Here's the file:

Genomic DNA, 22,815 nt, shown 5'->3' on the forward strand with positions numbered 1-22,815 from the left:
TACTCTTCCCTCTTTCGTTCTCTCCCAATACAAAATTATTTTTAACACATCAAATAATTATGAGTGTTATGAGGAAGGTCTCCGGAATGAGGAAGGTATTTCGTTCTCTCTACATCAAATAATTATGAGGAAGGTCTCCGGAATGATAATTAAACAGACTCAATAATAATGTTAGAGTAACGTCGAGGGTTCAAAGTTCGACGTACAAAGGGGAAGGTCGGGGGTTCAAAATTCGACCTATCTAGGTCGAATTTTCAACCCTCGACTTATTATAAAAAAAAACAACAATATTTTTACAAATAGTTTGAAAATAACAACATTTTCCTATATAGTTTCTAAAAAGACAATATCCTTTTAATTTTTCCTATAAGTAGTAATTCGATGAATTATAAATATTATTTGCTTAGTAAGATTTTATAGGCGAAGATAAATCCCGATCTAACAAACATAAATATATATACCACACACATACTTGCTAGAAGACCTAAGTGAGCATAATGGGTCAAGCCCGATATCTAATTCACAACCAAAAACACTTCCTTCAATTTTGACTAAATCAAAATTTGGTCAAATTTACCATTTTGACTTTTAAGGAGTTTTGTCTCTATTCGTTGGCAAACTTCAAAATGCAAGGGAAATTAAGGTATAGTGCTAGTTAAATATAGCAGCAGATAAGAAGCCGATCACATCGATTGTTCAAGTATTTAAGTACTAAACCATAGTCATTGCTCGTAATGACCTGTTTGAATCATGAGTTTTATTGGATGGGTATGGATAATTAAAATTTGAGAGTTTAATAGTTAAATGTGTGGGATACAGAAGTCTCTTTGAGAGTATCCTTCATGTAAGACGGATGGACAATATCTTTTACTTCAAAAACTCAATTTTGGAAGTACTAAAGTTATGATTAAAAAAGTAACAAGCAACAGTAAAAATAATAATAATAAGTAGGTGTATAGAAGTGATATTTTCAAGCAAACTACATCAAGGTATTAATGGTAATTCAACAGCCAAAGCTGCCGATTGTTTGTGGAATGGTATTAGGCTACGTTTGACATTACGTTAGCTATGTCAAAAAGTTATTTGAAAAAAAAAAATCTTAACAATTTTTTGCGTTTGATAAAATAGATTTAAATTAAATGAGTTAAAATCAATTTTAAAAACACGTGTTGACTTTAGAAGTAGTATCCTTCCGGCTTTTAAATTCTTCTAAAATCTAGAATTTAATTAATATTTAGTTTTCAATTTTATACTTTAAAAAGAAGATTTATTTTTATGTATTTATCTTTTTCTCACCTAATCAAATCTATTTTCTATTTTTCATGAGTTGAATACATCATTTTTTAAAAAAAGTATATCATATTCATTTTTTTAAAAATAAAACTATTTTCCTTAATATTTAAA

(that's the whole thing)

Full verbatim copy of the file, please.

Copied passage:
Genomic DNA, 22,815 nt, shown 5'->3' on the forward strand with positions numbered 1-22,815 from the left:
TACTCTTCCCTCTTTCGTTCTCTCCCAATACAAAATTATTTTTAACACATCAAATAATTATGAGTGTTATGAGGAAGGTCTCCGGAATGAGGAAGGTATTTCGTTCTCTCTACATCAAATAATTATGAGGAAGGTCTCCGGAATGATAATTAAACAGACTCAATAATAATGTTAGAGTAACGTCGAGGGTTCAAAGTTCGACGTACAAAGGGGAAGGTCGGGGGTTCAAAATTCGACCTATCTAGGTCGAATTTTCAACCCTCGACTTATTATAAAAAAAAACAACAATATTTTTACAAATAGTTTGAAAATAACAACATTTTCCTATATAGTTTCTAAAAAGACAATATCCTTTTAATTTTTCCTATAAGTAGTAATTCGATGAATTATAAATATTATTTGCTTAGTAAGATTTTATAGGCGAAGATAAATCCCGATCTAACAAACATAAATATATATACCACACACATACTTGCTAGAAGACCTAAGTGAGCATAATGGGTCAAGCCCGATATCTAATTCACAACCAAAAACACTTCCTTCAATTTTGACTAAATCAAAATTTGGTCAAATTTACCATTTTGACTTTTAAGGAGTTTTGTCTCTATTCGTTGGCAAACTTCAAAATGCAAGGGAAATTAAGGTATAGTGCTAGTTAAATATAGCAGCAGATAAGAAGCCGATCACATCGATTGTTCAAGTATTTAAGTACTAAACCATAGTCATTGCTCGTAATGACCTGTTTGAATCATGAGTTTTATTGGATGGGTATGGATAATTAAAATTTGAGAGTTTAATAGTTAAATGTGTGGGATACAGAAGTCTCTTTGAGAGTATCCTTCATGTAAGACGGATGGACAATATCTTTTACTTCAAAAACTCAATTTTGGAAGTACTAAAGTTATGATTAAAAAAGTAACAAGCAACAGTAAAAATAATAATAATAAGTAGGTGTATAGAAGTGATATTTTCAAGCAAACTACATCAAGGTATTAATGGTAATTCAACAGCCAAAGCTGCCGATTGTTTGTGGAATGGTATTAGGCTACGTTTGACATTACGTTAGCTATGTCAAAAAGTTATTTGAAAAAAAAAAATCTTAACAATTTTTTGCGTTTGATAAAATAGATTTAAATTAAATGAGTTAAAATCAATTTTAAAAACACGTGTTGACTTTAGAAGTAGTATCCTTCCGGCTTTTAAATTCTTCTAAAATCTAGAATTTAATTAATATTTAGTTTTCAATTTTATACTTTAAAAAGAAGATTTATTTTTATGTATTTATCTTTTTCTCACCTAATCAAATCTATTTTCTATTTTTCATGAGTTGAATACATCATTTTTTAAAAAAAGTATATCATATTCATTTTTTTAAAAATAAAACTATTTTCCTTAATATTTAAA